Take a look at the beta version of dw.com. We're not done yet! Your opinion can help us make it better.
Germany's Former Chancellor Gerhard Schröder has stepped down from the board of the Russian state-owned oil company, a week after the Bundestag announced he would lose his taxpayer-funded office and staff.
Former German Chancellor Gerhard Schröder has told Russia's state-owned oil company Rosneft that he cannot continue serving on its board of directors, a statement on the company's website says.
German businessman and Nord Stream 2 CEO Matthias Warning had also made the same move, it said.
His departure from Rosneft comes as the German parliament announced on Thursday that he would lose his taxpayer-funded office and staff, amid the controversy over his business and political ties to Russia.
Schröder was a Social Democratic party (SPD) chancellor from 1998 to 2005. After leaving office, he went on to work for Russian energy giants Gazprom and Rosneft, among others.
"We are sympathetic to their [Schröder and Warning's] decisions and thank them for their continued support," Rosneft said in the statement.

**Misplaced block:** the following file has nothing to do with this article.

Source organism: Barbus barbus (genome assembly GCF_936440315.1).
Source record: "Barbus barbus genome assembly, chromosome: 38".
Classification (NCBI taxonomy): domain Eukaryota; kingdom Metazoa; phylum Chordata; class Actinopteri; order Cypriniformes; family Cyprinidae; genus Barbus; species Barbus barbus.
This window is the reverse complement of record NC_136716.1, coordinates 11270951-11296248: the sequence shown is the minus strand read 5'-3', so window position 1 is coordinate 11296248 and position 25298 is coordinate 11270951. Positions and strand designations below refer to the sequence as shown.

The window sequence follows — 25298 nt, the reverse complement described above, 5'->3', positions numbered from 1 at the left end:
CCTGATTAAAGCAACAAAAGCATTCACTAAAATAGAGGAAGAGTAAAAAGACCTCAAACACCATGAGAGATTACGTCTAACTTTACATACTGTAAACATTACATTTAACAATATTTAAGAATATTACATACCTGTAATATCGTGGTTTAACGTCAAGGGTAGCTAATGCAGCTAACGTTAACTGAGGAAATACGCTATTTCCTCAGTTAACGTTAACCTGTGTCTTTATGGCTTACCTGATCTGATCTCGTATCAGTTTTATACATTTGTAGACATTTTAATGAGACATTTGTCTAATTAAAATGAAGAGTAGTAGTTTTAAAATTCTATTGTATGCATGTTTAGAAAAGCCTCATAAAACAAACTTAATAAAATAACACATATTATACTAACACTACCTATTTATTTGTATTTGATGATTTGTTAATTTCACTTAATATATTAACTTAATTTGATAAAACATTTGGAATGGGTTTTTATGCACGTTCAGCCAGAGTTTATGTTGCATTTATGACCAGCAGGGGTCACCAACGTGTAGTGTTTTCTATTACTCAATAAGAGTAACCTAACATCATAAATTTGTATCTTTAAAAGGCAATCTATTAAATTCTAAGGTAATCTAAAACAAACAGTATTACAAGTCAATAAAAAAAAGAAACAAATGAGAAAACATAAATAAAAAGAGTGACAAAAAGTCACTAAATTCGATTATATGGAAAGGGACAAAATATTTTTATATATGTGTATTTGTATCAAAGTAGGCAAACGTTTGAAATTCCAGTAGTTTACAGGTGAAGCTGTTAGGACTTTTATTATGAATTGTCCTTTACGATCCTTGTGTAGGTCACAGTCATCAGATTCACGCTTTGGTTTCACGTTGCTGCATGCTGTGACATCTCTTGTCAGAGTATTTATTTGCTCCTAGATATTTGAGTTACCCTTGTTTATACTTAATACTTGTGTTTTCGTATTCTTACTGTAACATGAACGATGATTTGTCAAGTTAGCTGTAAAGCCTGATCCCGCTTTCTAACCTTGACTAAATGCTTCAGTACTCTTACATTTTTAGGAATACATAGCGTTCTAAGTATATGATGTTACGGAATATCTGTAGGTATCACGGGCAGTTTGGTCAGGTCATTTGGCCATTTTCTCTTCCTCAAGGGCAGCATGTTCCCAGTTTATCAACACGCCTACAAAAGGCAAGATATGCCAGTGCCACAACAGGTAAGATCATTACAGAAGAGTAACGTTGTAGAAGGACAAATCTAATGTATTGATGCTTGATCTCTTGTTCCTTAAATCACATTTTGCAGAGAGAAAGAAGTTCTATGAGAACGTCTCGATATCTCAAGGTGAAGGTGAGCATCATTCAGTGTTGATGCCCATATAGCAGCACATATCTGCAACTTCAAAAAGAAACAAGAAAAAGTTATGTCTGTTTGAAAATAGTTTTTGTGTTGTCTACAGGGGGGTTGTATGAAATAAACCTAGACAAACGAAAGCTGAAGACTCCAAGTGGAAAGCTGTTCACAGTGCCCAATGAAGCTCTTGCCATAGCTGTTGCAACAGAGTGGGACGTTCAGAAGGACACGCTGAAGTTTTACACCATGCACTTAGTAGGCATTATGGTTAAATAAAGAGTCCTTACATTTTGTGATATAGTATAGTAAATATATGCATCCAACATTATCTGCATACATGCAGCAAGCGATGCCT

"Their role in the implementation of large-scale infrastructure projects in Russia and Germany, aimed at increasing the efficiency of the Germany economy and its industry and the well-being of its citizens, is invaluable," the company added.
Schröder had come under intense criticism for his close connections with the Kremlin and Russian businesses. In particular, for retaining the post amid Russia's invasion of Ukraine.
DW Politics correspondent Benjamin Alvarez Gruber noted that Schröder also did not take a stand when Russia invaded Crimea in 2014 and that his ties to Russia could be more personal.
"It's far more than just a business relationship with the Russian president. He considers Vladimir Putin a friend," Alvarez Gruber said.
EU lawmakers also moved to put pressure on Schröder on Thursday. In a non-binding resolution, members of the European Parliament called on the bloc to sanction him and other individuals in Europe who refuse to give up their lucrative board seats at Russian companies.
Since the war in Ukraine began, the SPD leadership has asked Schröder to leave the party. It may now face a debate on whether to try to expel him now the deadline set for his departure has passed.
jcg/kb (dpa, Reuters)